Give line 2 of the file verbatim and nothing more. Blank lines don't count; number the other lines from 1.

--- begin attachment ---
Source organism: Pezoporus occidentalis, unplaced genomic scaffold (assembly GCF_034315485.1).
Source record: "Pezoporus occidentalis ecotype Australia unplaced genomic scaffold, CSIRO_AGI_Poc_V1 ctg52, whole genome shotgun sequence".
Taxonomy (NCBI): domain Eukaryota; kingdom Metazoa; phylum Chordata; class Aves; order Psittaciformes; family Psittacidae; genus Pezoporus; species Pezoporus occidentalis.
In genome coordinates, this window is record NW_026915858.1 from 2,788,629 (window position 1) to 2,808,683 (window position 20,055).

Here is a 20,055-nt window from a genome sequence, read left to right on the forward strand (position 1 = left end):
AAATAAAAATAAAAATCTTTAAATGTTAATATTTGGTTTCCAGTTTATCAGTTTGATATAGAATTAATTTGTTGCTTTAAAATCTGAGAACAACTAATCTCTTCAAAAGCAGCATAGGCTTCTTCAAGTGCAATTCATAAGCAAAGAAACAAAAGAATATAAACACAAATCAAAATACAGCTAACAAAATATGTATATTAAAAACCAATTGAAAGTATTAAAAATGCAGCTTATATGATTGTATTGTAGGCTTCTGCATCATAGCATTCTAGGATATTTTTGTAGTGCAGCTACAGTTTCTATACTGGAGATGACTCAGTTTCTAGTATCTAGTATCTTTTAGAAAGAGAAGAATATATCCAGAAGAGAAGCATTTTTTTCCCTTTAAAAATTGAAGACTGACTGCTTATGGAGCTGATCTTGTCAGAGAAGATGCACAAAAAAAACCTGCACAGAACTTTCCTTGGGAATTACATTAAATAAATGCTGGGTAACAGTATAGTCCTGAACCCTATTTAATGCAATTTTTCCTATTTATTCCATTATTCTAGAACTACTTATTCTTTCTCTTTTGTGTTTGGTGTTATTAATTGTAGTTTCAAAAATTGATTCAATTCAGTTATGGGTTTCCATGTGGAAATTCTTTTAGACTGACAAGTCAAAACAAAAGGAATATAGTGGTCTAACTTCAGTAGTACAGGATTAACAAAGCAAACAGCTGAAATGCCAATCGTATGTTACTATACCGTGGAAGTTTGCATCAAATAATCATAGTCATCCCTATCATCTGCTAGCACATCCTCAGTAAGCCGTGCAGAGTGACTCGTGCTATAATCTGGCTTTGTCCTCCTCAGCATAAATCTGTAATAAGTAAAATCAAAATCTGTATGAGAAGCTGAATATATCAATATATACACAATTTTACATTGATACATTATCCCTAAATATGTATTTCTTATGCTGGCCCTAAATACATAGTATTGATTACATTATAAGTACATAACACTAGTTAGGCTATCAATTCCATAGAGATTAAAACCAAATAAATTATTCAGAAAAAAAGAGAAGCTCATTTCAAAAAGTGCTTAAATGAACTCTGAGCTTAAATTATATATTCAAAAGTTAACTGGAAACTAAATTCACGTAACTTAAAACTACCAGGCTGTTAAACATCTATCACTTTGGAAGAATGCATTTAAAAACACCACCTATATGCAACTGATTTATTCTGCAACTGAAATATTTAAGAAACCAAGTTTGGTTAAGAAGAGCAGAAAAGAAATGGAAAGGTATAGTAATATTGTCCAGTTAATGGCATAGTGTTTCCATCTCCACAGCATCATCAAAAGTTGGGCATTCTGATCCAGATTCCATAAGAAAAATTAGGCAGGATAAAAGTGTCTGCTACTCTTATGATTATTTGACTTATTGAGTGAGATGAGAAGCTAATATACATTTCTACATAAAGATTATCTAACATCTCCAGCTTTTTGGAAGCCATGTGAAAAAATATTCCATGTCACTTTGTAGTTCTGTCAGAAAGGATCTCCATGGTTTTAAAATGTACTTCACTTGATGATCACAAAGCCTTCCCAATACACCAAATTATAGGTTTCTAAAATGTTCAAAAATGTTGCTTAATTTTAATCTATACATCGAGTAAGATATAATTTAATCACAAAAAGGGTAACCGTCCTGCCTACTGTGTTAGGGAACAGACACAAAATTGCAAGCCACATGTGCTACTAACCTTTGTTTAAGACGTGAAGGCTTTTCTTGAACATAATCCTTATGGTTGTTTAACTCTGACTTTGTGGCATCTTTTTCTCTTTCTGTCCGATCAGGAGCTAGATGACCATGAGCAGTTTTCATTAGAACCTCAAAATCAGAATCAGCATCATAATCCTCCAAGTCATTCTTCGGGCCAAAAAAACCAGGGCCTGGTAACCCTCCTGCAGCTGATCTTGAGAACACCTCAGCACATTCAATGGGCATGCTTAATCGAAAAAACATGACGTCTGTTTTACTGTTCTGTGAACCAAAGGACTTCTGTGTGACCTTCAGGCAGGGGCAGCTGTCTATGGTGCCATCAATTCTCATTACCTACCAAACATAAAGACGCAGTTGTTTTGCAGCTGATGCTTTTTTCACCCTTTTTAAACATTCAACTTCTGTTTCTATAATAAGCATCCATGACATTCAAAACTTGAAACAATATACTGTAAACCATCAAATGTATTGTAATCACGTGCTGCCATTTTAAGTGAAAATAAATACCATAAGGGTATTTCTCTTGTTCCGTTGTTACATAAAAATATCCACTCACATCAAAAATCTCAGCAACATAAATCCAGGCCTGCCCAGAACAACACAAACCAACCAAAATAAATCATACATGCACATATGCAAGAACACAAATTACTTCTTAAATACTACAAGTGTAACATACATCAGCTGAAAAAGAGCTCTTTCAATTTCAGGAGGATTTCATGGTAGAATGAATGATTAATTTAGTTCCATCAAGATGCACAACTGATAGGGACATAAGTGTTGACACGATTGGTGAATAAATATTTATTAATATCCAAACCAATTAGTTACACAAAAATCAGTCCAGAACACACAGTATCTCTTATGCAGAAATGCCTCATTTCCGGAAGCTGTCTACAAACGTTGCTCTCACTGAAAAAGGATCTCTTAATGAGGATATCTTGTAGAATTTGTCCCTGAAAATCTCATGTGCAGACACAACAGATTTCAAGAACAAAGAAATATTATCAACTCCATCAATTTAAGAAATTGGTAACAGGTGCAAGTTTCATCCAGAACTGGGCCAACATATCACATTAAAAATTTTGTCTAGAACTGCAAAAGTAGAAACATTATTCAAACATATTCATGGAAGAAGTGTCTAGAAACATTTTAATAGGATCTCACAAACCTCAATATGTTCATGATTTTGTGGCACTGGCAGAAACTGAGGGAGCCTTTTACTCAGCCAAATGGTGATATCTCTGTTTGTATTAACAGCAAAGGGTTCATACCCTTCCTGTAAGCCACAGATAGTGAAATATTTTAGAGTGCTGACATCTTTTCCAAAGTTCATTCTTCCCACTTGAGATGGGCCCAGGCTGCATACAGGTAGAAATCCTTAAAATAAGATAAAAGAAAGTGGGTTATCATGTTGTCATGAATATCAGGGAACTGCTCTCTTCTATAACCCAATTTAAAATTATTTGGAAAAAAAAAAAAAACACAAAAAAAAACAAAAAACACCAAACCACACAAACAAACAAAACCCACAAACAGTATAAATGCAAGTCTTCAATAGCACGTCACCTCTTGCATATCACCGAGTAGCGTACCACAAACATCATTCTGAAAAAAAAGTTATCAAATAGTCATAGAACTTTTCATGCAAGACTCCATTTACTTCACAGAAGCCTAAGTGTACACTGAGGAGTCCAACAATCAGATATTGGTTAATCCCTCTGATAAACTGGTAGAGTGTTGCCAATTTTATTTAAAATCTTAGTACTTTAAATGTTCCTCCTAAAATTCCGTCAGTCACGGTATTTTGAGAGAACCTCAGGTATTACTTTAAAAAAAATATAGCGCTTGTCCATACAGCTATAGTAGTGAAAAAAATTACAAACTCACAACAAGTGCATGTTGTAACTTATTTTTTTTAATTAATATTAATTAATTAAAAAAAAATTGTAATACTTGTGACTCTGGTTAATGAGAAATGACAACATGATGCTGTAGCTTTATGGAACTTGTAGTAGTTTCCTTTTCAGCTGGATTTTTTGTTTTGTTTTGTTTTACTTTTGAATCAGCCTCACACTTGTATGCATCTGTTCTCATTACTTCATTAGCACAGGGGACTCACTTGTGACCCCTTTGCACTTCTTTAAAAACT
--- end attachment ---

Source record: "Pezoporus occidentalis ecotype Australia unplaced genomic scaffold, CSIRO_AGI_Poc_V1 ctg52, whole genome shotgun sequence".